Thursday, September 11
For all you so fond of complaining that nothing ever happens in Adams,
it's time to put that tired old song to bed for one night.
Why's that? A legendary guitar player, with musical ties to the town, is coming to the PNA on Sunday.
Greg Ginn, the founding father of Black Flag, the west coast punk band
that was a key player in the American punk movement of the '70s and
'80s, and quit in 1986, is coming to town with two of his current bands
on one ticket: Jambang and Greg Ginn and the Taylor Texas Corrugators.
Now before you sharpen the spikes on your black leather jacket and
break out the iconic black bars of your favorite Black Flag t-shirt,
you should know this music will not take you back to your slam dancing
Keep in mind, both of these bands play entirely
instrumental sets. Just as Ginn and Black Flag pushed the boundaries of
popular music decades ago, he's still toeing that line with his two
most recent projects, but in a different direction.
of difficult to describe," Ginn said of Jambang's music in a recent
phone interview before performing in Chapel Hill, N.C. "It's
experimental in a way. I don't know any band to compare it to. It's
kind of a hybrid of electronic and organic instrumentation.
also sync up to videos (when playing live) that a video artist in
Austin, Tex., Joey Keeton, did for every song. It's kind of an
Then there's the Taylor Texas Corrugators.
"I think there's a lot of influences ranging from country to jazz to
experimental rock. There's a lot of improvisation," Ginn said of the
Corrugators' sound, adding that when played live, it's "an all
improvised set, so it's quite different."
True Black Flag fans
know that the appeal of this show isn't about what kind of music Ginn's
playing. It's simply that this is a chance to see him play.
Lovers of music in general can appreciate seeing musicians experiment
with a medium, and that is exactly what Ginn has always skillfully done
with the lawless guitar style he's known for.
fortunate enough to see Ginn play guitar will be mesmerized by his
skills," said Richard Suki of Adams in a recent interview. "You could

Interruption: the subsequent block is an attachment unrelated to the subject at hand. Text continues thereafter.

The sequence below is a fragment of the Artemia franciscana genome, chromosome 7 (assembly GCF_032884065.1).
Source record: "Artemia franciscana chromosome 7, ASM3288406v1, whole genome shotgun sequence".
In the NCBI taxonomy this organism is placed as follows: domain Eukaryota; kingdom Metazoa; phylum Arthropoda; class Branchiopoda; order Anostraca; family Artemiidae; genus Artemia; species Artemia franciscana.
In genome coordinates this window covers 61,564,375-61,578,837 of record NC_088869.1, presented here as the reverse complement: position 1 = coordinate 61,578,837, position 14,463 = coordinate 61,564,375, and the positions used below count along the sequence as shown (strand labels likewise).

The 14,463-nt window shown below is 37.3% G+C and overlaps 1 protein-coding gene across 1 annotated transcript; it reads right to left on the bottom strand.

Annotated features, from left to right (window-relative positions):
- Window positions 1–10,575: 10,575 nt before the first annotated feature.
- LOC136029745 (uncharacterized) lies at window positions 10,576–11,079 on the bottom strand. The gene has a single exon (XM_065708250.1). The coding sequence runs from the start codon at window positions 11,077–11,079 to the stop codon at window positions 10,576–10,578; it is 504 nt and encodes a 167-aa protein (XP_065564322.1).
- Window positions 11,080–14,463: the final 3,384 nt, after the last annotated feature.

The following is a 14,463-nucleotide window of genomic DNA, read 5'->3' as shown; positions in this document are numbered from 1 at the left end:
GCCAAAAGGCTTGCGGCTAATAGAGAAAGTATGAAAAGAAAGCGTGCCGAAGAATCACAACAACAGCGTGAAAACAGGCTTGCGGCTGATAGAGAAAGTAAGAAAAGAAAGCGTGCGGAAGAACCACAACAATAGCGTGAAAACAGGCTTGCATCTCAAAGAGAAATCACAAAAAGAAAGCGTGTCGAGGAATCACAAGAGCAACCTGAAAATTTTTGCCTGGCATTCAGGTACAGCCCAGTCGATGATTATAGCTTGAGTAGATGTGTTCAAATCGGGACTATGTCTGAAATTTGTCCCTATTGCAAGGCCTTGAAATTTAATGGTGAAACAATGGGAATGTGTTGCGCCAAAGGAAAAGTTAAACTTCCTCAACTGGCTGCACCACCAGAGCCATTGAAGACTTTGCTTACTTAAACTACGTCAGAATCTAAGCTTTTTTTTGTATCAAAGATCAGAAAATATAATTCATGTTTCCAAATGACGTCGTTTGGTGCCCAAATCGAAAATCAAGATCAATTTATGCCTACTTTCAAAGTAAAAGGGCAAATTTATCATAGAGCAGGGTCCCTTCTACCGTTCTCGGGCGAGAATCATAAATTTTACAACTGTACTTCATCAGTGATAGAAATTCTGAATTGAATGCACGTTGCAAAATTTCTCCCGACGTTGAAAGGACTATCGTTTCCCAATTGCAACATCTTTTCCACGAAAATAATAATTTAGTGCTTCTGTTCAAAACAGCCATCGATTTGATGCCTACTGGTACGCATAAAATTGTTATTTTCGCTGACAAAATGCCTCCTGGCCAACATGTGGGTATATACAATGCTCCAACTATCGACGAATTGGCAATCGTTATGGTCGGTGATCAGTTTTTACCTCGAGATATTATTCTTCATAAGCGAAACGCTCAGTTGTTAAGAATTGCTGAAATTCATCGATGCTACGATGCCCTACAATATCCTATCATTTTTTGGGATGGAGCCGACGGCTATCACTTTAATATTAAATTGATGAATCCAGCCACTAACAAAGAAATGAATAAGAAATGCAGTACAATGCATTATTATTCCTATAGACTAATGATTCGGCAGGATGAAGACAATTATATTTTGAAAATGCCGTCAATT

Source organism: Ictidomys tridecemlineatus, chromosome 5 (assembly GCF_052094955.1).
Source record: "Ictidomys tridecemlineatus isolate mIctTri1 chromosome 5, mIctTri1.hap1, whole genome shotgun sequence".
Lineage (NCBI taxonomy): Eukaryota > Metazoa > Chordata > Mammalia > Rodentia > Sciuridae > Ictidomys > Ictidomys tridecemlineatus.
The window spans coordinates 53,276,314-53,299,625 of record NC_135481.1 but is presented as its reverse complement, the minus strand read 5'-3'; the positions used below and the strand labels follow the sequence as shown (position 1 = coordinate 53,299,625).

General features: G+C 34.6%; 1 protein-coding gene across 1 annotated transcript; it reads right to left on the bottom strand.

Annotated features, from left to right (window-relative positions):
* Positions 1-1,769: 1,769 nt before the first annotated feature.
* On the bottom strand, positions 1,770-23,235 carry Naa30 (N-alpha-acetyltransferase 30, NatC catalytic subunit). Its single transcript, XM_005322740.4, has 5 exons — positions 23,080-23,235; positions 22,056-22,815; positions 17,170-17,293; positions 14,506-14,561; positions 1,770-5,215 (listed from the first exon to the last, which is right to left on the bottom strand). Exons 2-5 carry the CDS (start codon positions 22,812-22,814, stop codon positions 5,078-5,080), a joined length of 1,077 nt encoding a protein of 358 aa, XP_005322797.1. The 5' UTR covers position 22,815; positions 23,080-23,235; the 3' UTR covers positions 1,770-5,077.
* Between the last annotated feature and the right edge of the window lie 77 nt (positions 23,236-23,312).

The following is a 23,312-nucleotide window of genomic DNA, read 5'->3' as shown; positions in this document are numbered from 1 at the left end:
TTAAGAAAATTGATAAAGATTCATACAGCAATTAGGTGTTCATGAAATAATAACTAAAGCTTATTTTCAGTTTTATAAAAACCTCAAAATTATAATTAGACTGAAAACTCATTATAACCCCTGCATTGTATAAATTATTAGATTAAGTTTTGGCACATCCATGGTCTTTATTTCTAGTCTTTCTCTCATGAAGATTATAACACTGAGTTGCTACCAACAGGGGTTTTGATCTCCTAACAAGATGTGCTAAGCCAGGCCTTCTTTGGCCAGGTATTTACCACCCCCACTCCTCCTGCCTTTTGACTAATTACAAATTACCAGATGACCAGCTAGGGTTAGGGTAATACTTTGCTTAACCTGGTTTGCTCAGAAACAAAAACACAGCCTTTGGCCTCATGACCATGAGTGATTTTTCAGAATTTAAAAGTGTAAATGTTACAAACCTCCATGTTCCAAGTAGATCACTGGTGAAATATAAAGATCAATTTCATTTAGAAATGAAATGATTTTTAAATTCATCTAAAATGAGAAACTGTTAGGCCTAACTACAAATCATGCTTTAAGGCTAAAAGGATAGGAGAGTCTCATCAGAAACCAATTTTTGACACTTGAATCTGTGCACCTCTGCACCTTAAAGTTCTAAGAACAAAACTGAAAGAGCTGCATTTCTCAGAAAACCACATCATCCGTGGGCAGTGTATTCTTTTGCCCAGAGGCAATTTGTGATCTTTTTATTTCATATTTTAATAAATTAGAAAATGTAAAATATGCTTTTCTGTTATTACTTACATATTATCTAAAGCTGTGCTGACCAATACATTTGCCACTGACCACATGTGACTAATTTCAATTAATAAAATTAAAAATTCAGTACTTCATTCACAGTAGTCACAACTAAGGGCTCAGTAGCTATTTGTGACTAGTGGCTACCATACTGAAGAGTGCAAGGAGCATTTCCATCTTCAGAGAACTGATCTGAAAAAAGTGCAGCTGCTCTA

list your five greatest guitar players of all time on your hand, and
he'd definitely be there. I've seen him play sound checks that blew my
Suki and his brother, David, are the reasons the Adams
music scene will hearing Ginn. The Sukis befriended him and the rest of
Black Flag when the band first toured the East Coast, and helped them
organize several local shows, including dates in North Adams, in the
From this connection, this weekend's show was born.
Richard told me of the coincidental circumstances that lead to the
"I said to my brother, 'Where's Greg Ginn these days?'
He didn't know, so I went home that night, and I looked up SST, Greg's
record company on the internet.
"It said Greg's band was on
tour, and I called up for booking. Before I even found out where Greg
was, we had a show booked."
The guitar skill that Suki speaks so
highly of will be in constant supply at this concert. Ginn, with
bandmates Bobby Bancalari and Steve De Lollis, will play back to back
sets as the performing members of both bands.
Each band has a
roster that frequently shifts and expands to encompass other musicians,
but for this tour, the trio shifts gears and takes the stage as the
next band at each concert.
Typically, Jambang plays a 75 minute
set, while the Corrugators play until the night's venue calls it quits.
This means the trio often plays for the better part of two and a half
One might think that for a musician who's been performing
for 30 years, a regimen like this might be too much. Such is not the
case with Ginn.
"No, I think it takes a lot out of me too not
play," he said with a laugh. "Of course it's a lot of work, but I enjoy
it. That's a part of the tour of the tour that I'm really appreciating,
being able to play in two bands. I feel fortunate to be able to do
It's something akin to this indefatigable energy that Ginn hopes to impart to the crowd at the PNA.
"Honestly, I want to give something to the audience; something they can
feel and experience. For me, that's the motivation for getting out and
doing that (performing)," he said of his intentions when he takes the
Despite the fact that it has been years since Black Flag played in the area, Ginn still has a picture of Adams in his mind.
"When Black Flag was playing, we met some good friends there and spent
time there," he said. "I remember it very well. We're looking forward
to coming on up to Adams very soon. It's going to be exciting."
Locals who are familiar with Ginn and his work with Black Flag, still
talk about his visits to the Berkshires with excitement over two
decades later. Those who are only old enough to have heard about those
times, speak about them with a hefty portion of "I wish I could have
This show is preparing to be one of those events
talked about for years to come. Be one of the lucky ones. Be able to
say, "I was there."
To reach Michael Foster: